PRINT December 2013

Branden W. Joseph

Victor Hugo, Ruines de Gros-Nez, ou l’Ogive (Ruins of Grosnez, or the Ogive), 1854–55, ink and charcoal on paper, 13 3/4 x 8 5/8".

THE FIRST WORK ENCOUNTERED in the exhibition “Entrée des médiums: Spiritisme et art de Hugo à Breton” was Honoré Daumier’s lithographic suite La Fluidomanie, 1853, which satirizes the vogue for the paranormal phenomenon of table turning. Ascending the staircase of the Maison de Victor Hugo, past Daumier’s biting caricatures of attempts to make furniture spin, dance, and talk, brought to mind Karl Marx’s allusion to the craze in his evocation of a table that, as a commodity, “stands on its head, and evolves out of its wooden brain grotesque ideas, far more wonderful than if it were to begin dancing of its own free will.”1 The virtual juxta-position of Daumier’s irony and Marx’s analysis proved an ideal introduction to an exhibition that approached nineteenth-century occultism and its artistic legacies from a determinately skeptical and secular perspective.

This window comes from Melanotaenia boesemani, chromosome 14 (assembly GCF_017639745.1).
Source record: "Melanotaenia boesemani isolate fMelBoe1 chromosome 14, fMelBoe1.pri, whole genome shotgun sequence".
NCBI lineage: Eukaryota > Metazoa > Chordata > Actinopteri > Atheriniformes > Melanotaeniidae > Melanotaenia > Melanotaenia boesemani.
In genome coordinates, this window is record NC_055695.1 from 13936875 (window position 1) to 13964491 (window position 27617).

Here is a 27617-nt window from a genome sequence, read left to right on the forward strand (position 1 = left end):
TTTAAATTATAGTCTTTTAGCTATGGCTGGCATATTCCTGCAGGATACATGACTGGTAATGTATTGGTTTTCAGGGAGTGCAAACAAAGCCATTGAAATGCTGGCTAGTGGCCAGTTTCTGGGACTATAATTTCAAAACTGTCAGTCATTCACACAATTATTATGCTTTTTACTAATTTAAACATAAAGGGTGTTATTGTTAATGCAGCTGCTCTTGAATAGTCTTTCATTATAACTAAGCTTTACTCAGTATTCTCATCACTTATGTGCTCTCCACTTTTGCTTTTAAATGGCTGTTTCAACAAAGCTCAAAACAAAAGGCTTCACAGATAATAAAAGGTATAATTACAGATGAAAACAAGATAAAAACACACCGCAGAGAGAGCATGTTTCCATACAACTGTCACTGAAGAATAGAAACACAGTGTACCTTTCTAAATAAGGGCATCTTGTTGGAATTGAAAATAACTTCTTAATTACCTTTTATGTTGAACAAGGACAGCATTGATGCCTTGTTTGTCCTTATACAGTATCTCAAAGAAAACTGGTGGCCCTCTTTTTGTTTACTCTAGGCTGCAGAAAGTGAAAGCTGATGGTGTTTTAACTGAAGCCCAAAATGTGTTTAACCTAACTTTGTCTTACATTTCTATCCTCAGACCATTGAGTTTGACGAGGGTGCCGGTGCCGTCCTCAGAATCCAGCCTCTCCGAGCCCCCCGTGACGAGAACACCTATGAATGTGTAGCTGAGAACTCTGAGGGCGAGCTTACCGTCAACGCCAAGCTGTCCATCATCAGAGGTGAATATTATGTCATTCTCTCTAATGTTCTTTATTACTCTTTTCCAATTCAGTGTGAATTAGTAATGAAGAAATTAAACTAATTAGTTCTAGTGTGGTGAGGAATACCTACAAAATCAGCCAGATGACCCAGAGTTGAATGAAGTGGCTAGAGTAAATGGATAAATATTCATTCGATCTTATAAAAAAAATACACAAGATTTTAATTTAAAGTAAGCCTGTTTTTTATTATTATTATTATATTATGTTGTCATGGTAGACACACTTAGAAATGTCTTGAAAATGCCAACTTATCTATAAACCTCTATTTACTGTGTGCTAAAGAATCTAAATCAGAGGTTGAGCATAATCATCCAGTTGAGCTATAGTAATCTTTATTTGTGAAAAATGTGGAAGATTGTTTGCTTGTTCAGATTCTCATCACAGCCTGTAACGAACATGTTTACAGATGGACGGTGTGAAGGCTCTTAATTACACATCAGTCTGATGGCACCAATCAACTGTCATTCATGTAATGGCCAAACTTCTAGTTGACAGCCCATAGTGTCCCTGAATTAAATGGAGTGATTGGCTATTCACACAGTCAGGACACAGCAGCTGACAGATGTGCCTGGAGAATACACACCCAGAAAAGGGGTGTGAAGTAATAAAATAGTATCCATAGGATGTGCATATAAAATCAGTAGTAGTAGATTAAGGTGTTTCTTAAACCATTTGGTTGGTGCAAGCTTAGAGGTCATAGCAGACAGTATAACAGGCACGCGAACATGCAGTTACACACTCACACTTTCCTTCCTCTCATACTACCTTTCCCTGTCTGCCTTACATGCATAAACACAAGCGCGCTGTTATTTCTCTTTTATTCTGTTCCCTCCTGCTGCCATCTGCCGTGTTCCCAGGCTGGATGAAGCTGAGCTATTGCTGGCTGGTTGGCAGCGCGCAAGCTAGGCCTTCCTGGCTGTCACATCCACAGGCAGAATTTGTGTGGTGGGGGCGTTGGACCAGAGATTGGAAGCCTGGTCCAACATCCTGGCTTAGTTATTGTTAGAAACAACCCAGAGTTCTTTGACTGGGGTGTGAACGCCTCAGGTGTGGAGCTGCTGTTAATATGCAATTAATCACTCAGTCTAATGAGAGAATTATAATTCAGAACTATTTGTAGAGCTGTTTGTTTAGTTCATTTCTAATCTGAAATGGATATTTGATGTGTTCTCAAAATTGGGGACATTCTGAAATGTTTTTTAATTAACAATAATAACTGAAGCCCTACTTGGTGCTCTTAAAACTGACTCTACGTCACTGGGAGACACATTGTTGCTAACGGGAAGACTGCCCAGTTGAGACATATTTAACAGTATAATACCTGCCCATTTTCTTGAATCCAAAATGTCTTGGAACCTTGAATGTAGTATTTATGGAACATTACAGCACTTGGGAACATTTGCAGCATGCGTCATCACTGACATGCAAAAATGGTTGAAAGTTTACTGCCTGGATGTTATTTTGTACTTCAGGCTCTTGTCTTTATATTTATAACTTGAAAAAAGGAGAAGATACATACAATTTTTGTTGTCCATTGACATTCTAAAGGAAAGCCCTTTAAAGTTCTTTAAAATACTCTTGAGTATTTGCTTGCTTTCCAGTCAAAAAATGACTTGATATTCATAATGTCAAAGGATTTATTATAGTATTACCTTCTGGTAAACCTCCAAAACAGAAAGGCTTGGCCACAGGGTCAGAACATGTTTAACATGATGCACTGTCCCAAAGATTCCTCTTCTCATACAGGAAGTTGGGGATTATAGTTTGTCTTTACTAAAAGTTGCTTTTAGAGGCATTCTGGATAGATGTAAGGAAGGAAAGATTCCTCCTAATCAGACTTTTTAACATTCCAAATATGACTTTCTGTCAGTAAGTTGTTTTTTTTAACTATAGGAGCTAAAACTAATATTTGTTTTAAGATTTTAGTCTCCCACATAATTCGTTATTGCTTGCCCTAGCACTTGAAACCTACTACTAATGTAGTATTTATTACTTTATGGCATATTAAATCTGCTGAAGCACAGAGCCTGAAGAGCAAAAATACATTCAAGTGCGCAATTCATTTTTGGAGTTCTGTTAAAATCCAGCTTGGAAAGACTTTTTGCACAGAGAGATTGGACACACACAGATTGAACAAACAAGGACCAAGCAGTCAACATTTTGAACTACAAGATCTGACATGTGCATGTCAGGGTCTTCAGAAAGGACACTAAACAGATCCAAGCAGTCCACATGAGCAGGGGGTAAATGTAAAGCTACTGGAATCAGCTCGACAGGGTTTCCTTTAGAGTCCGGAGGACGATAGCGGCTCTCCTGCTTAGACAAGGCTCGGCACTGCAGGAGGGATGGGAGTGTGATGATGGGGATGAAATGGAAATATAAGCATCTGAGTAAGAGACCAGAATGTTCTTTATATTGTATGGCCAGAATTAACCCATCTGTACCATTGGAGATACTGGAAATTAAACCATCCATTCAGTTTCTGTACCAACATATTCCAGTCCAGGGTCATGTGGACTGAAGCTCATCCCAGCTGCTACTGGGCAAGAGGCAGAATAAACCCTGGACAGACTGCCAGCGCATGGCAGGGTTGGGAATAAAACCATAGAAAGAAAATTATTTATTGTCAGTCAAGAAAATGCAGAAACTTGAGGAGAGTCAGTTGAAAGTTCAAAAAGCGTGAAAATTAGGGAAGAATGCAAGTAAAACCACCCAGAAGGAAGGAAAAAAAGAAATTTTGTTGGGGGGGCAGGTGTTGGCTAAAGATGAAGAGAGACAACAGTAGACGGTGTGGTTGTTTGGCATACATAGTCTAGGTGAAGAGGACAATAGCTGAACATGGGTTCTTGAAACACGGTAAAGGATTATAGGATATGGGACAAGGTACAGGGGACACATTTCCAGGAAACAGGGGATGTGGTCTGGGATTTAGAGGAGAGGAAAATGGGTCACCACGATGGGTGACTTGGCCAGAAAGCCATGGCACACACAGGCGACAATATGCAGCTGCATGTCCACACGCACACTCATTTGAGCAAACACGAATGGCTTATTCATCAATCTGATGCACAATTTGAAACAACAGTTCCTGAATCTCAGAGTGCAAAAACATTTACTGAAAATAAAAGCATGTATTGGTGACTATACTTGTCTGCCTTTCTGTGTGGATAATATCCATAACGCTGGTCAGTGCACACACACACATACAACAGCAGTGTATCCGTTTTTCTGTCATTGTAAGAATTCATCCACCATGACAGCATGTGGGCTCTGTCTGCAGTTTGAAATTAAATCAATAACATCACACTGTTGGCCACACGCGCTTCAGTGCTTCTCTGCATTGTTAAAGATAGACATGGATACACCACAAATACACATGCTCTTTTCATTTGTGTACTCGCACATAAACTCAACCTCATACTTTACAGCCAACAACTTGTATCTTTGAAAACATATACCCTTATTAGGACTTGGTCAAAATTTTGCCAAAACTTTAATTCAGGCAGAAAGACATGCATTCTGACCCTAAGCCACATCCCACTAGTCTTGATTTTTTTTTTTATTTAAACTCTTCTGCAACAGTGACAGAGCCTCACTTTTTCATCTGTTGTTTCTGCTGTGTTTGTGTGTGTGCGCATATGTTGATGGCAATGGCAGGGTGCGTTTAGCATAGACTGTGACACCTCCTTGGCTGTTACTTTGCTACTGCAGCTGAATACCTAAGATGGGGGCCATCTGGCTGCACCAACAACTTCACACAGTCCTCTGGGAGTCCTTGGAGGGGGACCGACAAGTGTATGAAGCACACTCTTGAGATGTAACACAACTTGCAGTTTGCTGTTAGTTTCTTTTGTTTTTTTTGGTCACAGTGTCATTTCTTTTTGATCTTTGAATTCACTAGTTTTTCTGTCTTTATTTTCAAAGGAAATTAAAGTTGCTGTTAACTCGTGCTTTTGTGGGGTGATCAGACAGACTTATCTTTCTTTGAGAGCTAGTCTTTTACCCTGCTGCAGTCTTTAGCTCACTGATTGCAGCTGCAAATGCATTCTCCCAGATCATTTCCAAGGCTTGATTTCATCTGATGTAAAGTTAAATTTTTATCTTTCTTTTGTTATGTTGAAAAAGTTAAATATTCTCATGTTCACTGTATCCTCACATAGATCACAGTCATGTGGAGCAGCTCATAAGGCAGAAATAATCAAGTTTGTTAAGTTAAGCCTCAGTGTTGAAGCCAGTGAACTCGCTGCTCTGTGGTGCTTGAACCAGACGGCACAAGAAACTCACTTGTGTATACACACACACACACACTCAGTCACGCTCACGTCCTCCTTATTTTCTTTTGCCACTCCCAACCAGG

The exhibition’s first half centered on the Hugo family, whose members came to reside in 1852 as exiles at No. 3 Marine Terrace on the Isle of Jersey off the Normandy coast, as a result of Victor Hugo’s opposition to Napoleon III.2 The practice of using a table to communicate with the spirit world was imported to the island in September 1853 by the author Delphine de Girardin. The first successful séance supposedly contacted a figure named Ame Soror, in whom Auguste Vacquerie, an associate of the Hugo family, “recognized” the spirit of Victor’s daughter Léopoldine, who had drowned a decade earlier, shortly after her nineteenth birthday. Thus began a two-year period in which the family communicated, primarily via the mediumistic skill of Victor’s son Charles, with an array of notable personalities including Moses, Christ, Aristotle, Rousseau, Shakespeare, Joan of Arc, and Napoleon, as well as with such allegorical figures as Tragedy, Comedy, Death, and the Ocean. Although portions of the story are well known, the exhibition staged its unfolding—including Léopoldine’s possible reappearance as the spirit Vestra and the post-séance homicidal mania that drove future communard and eccentric inventor Jules Allix to attack Vacquerie—with all the suspense of a mystery novel.